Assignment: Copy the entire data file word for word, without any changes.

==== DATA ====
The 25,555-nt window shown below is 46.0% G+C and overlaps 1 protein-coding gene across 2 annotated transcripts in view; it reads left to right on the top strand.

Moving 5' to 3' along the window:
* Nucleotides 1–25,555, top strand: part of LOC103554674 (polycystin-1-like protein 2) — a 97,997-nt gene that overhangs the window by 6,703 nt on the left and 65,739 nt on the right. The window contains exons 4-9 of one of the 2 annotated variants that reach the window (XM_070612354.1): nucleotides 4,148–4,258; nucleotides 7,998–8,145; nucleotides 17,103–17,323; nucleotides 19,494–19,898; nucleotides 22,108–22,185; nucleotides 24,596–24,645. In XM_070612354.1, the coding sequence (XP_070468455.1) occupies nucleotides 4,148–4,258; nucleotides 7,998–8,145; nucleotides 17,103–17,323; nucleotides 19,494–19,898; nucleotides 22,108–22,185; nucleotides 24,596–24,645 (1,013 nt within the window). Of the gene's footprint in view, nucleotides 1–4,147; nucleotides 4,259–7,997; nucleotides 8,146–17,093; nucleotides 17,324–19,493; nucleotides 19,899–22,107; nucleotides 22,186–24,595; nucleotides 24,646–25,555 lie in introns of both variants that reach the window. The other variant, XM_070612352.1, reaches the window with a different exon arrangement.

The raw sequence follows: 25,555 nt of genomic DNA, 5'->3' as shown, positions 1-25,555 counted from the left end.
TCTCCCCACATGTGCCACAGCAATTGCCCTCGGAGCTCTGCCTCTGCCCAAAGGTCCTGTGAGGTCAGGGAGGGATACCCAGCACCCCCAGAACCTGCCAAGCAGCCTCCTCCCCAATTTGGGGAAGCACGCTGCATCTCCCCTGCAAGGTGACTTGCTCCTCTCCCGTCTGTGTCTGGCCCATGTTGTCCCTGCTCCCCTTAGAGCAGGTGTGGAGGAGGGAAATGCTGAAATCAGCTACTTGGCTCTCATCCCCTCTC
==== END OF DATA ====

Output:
The 25,555-nt window shown below is 46.0% G+C and overlaps 1 protein-coding gene across 2 annotated transcripts in view; it reads left to right on the top strand.

Moving 5' to 3' along the window:
* Nucleotides 1–25,555, top strand: part of LOC103554674 (polycystin-1-like protein 2) — a 97,997-nt gene that overhangs the window by 6,703 nt on the left and 65,739 nt on the right. The window contains exons 4-9 of one of the 2 annotated variants that reach the window (XM_070612354.1): nucleotides 4,148–4,258; nucleotides 7,998–8,145; nucleotides 17,103–17,323; nucleotides 19,494–19,898; nucleotides 22,108–22,185; nucleotides 24,596–24,645. In XM_070612354.1, the coding sequence (XP_070468455.1) occupies nucleotides 4,148–4,258; nucleotides 7,998–8,145; nucleotides 17,103–17,323; nucleotides 19,494–19,898; nucleotides 22,108–22,185; nucleotides 24,596–24,645 (1,013 nt within the window). Of the gene's footprint in view, nucleotides 1–4,147; nucleotides 4,259–7,997; nucleotides 8,146–17,093; nucleotides 17,324–19,493; nucleotides 19,899–22,107; nucleotides 22,186–24,595; nucleotides 24,646–25,555 lie in introns of both variants that reach the window. The other variant, XM_070612352.1, reaches the window with a different exon arrangement.

The raw sequence follows: 25,555 nt of genomic DNA, 5'->3' as shown, positions 1-25,555 counted from the left end.
TCTCCCCACATGTGCCACAGCAATTGCCCTCGGAGCTCTGCCTCTGCCCAAAGGTCCTGTGAGGTCAGGGAGGGATACCCAGCACCCCCAGAACCTGCCAAGCAGCCTCCTCCCCAATTTGGGGAAGCACGCTGCATCTCCCCTGCAAGGTGACTTGCTCCTCTCCCGTCTGTGTCTGGCCCATGTTGTCCCTGCTCCCCTTAGAGCAGGTGTGGAGGAGGGAAATGCTGAAATCAGCTACTTGGCTCTCATCCCCTCTC